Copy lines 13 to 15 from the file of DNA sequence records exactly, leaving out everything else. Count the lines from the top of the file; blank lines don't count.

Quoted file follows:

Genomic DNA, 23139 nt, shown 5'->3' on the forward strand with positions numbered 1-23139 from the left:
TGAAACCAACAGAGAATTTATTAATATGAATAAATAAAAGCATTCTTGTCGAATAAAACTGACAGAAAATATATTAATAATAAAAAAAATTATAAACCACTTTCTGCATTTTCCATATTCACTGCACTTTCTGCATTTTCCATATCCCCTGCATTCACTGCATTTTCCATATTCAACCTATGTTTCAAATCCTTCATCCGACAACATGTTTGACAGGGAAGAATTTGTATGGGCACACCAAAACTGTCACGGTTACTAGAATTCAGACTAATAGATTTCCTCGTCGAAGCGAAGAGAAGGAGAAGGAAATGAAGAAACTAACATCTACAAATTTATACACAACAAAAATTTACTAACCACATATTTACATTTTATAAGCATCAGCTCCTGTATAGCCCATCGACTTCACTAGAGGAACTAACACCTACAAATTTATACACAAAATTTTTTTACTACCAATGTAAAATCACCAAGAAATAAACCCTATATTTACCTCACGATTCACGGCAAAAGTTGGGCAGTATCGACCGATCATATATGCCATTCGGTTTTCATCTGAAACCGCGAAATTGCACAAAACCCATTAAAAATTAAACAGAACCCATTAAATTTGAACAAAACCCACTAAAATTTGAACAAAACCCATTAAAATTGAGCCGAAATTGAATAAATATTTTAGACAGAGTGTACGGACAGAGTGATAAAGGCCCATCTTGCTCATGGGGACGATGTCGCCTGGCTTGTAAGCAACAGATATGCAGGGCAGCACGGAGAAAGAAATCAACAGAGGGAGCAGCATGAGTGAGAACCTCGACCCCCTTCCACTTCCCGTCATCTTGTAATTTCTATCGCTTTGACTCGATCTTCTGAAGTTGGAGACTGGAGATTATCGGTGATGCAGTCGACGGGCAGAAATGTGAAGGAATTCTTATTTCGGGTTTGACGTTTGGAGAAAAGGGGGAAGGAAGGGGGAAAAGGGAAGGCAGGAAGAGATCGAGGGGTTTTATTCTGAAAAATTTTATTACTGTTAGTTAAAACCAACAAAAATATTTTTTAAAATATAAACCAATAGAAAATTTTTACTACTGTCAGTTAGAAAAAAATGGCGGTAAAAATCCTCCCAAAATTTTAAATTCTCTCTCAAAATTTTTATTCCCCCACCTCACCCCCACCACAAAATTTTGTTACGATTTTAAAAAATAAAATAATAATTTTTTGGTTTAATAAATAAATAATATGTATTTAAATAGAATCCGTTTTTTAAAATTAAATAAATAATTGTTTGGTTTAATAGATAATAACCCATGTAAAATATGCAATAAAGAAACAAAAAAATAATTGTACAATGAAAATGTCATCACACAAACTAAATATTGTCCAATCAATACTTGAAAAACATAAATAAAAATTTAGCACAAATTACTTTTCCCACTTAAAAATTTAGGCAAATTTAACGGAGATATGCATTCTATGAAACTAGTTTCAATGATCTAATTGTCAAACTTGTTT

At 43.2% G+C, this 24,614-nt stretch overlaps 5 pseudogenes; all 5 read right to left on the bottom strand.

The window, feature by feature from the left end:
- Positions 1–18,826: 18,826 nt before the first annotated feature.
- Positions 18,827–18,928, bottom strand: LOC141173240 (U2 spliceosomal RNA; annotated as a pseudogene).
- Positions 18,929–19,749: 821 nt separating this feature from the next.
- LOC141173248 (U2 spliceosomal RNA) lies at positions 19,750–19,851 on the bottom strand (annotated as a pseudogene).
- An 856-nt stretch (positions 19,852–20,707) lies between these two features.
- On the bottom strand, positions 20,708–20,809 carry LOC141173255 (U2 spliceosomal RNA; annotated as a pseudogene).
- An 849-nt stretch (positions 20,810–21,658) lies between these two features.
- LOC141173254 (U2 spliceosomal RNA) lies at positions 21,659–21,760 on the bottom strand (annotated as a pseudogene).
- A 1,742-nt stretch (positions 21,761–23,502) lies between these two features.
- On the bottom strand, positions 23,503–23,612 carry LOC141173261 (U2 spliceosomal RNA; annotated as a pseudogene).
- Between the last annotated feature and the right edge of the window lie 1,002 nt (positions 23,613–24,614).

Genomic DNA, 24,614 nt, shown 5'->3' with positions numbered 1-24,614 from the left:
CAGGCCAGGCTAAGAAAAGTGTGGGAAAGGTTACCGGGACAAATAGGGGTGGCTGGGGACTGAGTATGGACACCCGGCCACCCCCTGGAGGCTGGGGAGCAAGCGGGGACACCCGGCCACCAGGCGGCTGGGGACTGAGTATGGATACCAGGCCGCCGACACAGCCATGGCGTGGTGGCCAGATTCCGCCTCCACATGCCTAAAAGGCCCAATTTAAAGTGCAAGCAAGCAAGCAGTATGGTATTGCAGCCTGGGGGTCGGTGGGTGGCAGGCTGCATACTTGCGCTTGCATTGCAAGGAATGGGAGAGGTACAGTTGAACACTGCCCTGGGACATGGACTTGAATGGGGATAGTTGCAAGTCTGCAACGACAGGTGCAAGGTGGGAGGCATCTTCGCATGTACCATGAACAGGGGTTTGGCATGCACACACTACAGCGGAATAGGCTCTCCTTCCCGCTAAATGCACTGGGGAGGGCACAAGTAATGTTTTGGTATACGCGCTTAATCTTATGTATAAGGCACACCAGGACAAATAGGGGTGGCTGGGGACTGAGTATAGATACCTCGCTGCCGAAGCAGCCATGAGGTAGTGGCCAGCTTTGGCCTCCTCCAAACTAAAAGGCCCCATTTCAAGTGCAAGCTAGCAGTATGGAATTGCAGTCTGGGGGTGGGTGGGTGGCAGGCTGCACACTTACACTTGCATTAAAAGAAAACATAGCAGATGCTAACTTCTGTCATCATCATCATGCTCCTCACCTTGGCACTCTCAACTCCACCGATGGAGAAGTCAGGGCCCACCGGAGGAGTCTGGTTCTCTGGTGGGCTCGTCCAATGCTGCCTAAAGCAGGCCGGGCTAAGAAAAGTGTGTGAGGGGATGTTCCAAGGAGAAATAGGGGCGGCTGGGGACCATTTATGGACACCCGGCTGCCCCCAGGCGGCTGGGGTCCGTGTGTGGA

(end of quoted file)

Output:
- A 1,742-nt stretch (positions 21,761–23,502) lies between these two features.
- On the bottom strand, positions 23,503–23,612 carry LOC141173261 (U2 spliceosomal RNA; annotated as a pseudogene).
- Between the last annotated feature and the right edge of the window lie 1,002 nt (positions 23,613–24,614).